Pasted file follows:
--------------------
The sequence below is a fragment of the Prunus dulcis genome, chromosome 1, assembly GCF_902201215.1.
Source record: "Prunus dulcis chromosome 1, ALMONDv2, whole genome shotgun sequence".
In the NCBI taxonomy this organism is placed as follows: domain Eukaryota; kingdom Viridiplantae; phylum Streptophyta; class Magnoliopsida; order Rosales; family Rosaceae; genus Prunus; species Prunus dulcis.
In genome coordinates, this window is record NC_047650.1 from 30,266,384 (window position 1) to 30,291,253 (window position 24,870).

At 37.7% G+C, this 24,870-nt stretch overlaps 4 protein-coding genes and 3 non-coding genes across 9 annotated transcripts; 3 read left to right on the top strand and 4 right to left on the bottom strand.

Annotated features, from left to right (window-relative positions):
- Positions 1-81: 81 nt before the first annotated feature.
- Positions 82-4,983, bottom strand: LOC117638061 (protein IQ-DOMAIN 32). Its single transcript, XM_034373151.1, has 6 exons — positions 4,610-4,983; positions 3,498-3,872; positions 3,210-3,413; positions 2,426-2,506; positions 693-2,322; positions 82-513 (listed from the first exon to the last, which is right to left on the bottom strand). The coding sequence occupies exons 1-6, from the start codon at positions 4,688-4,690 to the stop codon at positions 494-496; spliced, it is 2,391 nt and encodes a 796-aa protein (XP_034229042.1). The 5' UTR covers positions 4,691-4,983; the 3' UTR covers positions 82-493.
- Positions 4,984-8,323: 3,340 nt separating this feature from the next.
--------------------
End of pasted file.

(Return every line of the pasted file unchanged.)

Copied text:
The sequence below is a fragment of the Prunus dulcis genome, chromosome 1, assembly GCF_902201215.1.
Source record: "Prunus dulcis chromosome 1, ALMONDv2, whole genome shotgun sequence".
In the NCBI taxonomy this organism is placed as follows: domain Eukaryota; kingdom Viridiplantae; phylum Streptophyta; class Magnoliopsida; order Rosales; family Rosaceae; genus Prunus; species Prunus dulcis.
In genome coordinates, this window is record NC_047650.1 from 30,266,384 (window position 1) to 30,291,253 (window position 24,870).

At 37.7% G+C, this 24,870-nt stretch overlaps 4 protein-coding genes and 3 non-coding genes across 9 annotated transcripts; 3 read left to right on the top strand and 4 right to left on the bottom strand.

Annotated features, from left to right (window-relative positions):
- Positions 1-81: 81 nt before the first annotated feature.
- Positions 82-4,983, bottom strand: LOC117638061 (protein IQ-DOMAIN 32). Its single transcript, XM_034373151.1, has 6 exons — positions 4,610-4,983; positions 3,498-3,872; positions 3,210-3,413; positions 2,426-2,506; positions 693-2,322; positions 82-513 (listed from the first exon to the last, which is right to left on the bottom strand). The coding sequence occupies exons 1-6, from the start codon at positions 4,688-4,690 to the stop codon at positions 494-496; spliced, it is 2,391 nt and encodes a 796-aa protein (XP_034229042.1). The 5' UTR covers positions 4,691-4,983; the 3' UTR covers positions 82-493.
- Positions 4,984-8,323: 3,340 nt separating this feature from the next.